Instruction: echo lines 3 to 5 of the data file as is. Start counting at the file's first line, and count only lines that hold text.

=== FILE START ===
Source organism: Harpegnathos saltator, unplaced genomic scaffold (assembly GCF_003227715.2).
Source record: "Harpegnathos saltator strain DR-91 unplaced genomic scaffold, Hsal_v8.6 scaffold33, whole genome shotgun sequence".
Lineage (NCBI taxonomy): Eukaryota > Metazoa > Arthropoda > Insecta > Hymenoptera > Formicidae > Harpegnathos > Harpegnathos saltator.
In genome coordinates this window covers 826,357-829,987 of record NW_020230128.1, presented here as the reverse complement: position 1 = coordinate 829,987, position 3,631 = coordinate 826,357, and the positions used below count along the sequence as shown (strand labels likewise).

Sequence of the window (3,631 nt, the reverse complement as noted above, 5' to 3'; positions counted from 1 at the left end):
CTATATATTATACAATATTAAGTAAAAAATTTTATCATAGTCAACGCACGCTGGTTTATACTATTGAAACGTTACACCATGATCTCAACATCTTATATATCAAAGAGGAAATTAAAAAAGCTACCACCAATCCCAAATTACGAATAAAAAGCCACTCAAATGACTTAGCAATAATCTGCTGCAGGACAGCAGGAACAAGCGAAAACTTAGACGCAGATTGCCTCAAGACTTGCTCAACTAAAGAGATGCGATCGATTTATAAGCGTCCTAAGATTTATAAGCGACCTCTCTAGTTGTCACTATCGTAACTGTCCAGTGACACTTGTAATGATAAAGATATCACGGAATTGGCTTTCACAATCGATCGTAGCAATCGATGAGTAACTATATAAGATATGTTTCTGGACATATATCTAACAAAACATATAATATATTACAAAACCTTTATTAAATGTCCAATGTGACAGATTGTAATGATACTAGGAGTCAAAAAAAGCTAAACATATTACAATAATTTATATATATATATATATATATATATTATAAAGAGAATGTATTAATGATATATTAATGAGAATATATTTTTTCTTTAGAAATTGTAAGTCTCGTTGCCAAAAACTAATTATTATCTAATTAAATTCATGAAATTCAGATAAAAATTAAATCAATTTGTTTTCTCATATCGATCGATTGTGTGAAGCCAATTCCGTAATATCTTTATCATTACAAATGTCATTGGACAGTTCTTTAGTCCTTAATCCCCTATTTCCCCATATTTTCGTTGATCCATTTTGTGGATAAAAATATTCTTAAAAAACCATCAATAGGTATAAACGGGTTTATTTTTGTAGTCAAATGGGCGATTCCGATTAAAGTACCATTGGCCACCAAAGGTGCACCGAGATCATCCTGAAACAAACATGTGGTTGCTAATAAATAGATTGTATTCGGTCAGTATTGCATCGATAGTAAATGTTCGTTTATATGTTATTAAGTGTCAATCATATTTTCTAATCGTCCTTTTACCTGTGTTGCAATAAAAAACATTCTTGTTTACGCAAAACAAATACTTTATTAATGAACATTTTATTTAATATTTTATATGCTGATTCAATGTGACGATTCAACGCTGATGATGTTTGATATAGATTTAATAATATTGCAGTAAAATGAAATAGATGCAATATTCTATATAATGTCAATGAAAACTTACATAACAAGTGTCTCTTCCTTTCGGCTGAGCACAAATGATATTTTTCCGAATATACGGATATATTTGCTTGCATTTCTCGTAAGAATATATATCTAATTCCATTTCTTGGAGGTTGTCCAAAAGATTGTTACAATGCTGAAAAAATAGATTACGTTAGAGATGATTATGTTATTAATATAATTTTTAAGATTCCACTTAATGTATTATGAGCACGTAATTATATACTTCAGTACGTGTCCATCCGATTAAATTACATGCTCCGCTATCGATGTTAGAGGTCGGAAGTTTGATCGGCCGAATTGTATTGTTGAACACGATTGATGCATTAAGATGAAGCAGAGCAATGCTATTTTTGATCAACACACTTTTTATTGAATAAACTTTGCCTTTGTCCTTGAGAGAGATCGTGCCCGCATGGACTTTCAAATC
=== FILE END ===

Lineage (NCBI taxonomy): Eukaryota > Metazoa > Arthropoda > Insecta > Hymenoptera > Formicidae > Harpegnathos > Harpegnathos saltator.
In genome coordinates this window covers 826,357-829,987 of record NW_020230128.1, presented here as the reverse complement: position 1 = coordinate 829,987, position 3,631 = coordinate 826,357, and the positions used below count along the sequence as shown (strand labels likewise).

Sequence of the window (3,631 nt, the reverse complement as noted above, 5' to 3'; positions counted from 1 at the left end):